I’ve met a whole lot of people in my years running a web design / development business and I’ve come to the conclusion that there are very subtle differences between someone who provides value and someone who does not. I’m talking about the people who do the work (designers and developers) although this principal follows easily to people who manage teams or sell projects.
I’ve had the unfortunate experience to have hired many people who don’t provide value.
“Try not to become a man of success, but rather a man of value.” – Albert Einstein
Value is so subtle that I haven’t been able to put my finger on what it is for months. You see, it’s not obvious what the difference is because these people have all produced stuff and delivered to an extent.
And it isn’t about one time. It’s about patterns. You can’t tell if someone provides value unless you have known that person for at least a half a year. Probably longer. Although you can usually have an inkling either way early on. People can have failures in life and business and still have a long term track record of providing value.
So I’ve been working on characteristics of someone who provides value. Here’s what I have so far. People who provide value…
- Constantly give you the feeling that you’re getting more than you’re paying for
- Keep producing over and over and over again
- Know it’s not about the money
- Actually worry about the long term quality of their product
- Get the job done even if they have to go outside of their comfort zone
- Don’t skip important phases in a process just because someone else was supposed to do them – they do them anyways
- Have dreams and know how to follow them — they stick to it
Over the years after experiencing what it is like to hire a person who doesn’t provide value I’ve had to teach myself the signs to watch for when hiring people (especially independent contractors).
People don’t change, much. – Chris Tingom
You see, I’ve made the mistake of hiring bad people twice. Even over and over again (see above where I state that these people are difficult to spot). It’s probably that I’m dense, too.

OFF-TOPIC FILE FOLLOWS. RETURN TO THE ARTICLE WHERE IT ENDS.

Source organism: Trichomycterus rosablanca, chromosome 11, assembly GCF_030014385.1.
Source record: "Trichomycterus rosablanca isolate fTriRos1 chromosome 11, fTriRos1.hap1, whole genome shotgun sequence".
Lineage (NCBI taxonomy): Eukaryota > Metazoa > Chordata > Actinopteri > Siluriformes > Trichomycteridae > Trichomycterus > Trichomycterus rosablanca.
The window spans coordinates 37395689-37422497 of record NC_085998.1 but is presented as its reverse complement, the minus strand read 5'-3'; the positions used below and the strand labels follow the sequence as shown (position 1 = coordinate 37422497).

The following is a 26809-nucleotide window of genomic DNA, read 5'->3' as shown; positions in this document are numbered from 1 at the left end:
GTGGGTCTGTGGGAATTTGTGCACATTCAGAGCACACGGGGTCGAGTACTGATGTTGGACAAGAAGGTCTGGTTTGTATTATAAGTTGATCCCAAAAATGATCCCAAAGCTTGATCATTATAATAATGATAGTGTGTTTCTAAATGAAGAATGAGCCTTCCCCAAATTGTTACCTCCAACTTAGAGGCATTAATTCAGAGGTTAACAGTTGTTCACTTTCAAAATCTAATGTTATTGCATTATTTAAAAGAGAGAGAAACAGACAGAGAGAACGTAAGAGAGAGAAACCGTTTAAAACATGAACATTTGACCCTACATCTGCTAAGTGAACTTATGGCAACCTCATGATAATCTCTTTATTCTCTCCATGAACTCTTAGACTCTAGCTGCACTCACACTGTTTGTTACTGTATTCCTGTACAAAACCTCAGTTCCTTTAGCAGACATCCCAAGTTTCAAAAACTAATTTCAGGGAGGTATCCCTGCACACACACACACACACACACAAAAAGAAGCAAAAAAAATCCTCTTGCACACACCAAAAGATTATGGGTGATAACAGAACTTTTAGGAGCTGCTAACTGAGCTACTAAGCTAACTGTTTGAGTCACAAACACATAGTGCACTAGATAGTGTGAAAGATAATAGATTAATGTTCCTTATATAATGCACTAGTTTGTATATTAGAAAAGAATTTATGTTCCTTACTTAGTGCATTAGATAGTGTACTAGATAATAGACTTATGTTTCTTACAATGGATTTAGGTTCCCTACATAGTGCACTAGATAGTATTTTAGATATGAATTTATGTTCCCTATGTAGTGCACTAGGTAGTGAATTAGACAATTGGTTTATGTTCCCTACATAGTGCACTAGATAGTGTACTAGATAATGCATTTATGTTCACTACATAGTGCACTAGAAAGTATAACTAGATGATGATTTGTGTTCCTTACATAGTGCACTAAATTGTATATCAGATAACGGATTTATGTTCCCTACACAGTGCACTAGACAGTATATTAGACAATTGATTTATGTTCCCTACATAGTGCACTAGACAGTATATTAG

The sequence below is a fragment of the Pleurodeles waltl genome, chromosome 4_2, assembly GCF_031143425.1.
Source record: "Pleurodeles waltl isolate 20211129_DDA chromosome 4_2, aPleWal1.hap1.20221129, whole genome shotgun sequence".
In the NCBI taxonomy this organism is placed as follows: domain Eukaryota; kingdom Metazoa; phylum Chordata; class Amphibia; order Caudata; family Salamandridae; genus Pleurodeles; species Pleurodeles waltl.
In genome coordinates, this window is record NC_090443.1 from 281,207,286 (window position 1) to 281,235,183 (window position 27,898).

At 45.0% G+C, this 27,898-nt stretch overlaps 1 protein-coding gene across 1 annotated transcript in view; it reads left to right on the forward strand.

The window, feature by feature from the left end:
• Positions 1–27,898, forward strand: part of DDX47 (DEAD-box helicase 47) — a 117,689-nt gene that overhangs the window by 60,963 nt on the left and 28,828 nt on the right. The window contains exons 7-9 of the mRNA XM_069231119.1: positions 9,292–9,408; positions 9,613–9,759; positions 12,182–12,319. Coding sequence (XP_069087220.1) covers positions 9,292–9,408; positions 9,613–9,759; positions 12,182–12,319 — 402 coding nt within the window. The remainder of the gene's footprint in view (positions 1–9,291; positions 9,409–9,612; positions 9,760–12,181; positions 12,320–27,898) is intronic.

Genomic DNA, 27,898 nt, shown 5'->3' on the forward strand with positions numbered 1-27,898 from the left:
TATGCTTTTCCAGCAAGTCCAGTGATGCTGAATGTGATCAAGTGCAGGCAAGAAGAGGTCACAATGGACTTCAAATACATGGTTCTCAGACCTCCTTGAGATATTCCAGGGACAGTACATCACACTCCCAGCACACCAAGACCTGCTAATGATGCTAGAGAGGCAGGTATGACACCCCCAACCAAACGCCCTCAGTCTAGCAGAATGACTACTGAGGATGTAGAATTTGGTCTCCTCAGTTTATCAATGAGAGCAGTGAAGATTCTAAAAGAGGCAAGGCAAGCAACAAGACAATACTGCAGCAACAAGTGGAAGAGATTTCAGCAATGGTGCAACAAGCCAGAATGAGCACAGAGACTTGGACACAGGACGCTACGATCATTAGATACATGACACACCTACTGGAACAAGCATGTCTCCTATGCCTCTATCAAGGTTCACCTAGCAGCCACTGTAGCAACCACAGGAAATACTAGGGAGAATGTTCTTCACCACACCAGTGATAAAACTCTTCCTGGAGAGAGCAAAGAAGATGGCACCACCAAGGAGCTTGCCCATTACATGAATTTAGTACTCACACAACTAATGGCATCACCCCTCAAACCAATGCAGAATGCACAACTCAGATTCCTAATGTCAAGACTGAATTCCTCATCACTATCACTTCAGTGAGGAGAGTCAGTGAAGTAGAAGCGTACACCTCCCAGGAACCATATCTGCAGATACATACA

The point that I’m trying to make is that change is good and always try your hardest to provide value.
7 responses to “Do You Provide Value?”
I provide value by dropping hundred dollar bills in random places.
Do You Provide Value
Thomas at Brainfuel recently posted about the characteristics of someone who provides value. He outlines the things that he thinks determines whether someone in his industry (web design) provides value or not. It is an extremely valuable exercise. In the
Nice article, but I thought I would point out that the Donald said “People don’t change much. They really don’t.” on an episode of the Apprentice a few months ago.
Well, you know that Donald guy. He’s bankrupt. Can’t trust him. Morally bankrupt, too, if you want my opinion.
[…] Do you provide value? […]
[…] Thomas at Brainfuel recently posted about the characteristics of someone who provides value. He outlines the things that he thinks determines whether someone in his industry (web design) provides value or not. It is an extremely valuable exercise. In the comments section of this post, tell everyone about your industry and what characteristics show that someone in your industry provides value. Thanks for the inspiration Thomas. […]
You can identify the wrong type of people by asking questions at the interview about the qualities you outlined. Though a question “Will you work for free?” may scare anyone, you can phrase it more palatably, so that it will sift through the junk.
Providing value is about focusing on the customer and delivering what is good for them (sometimes they even don’t want this, though). When it comes to managers and bosses, they too can focus on providing value to their employers and customers, too.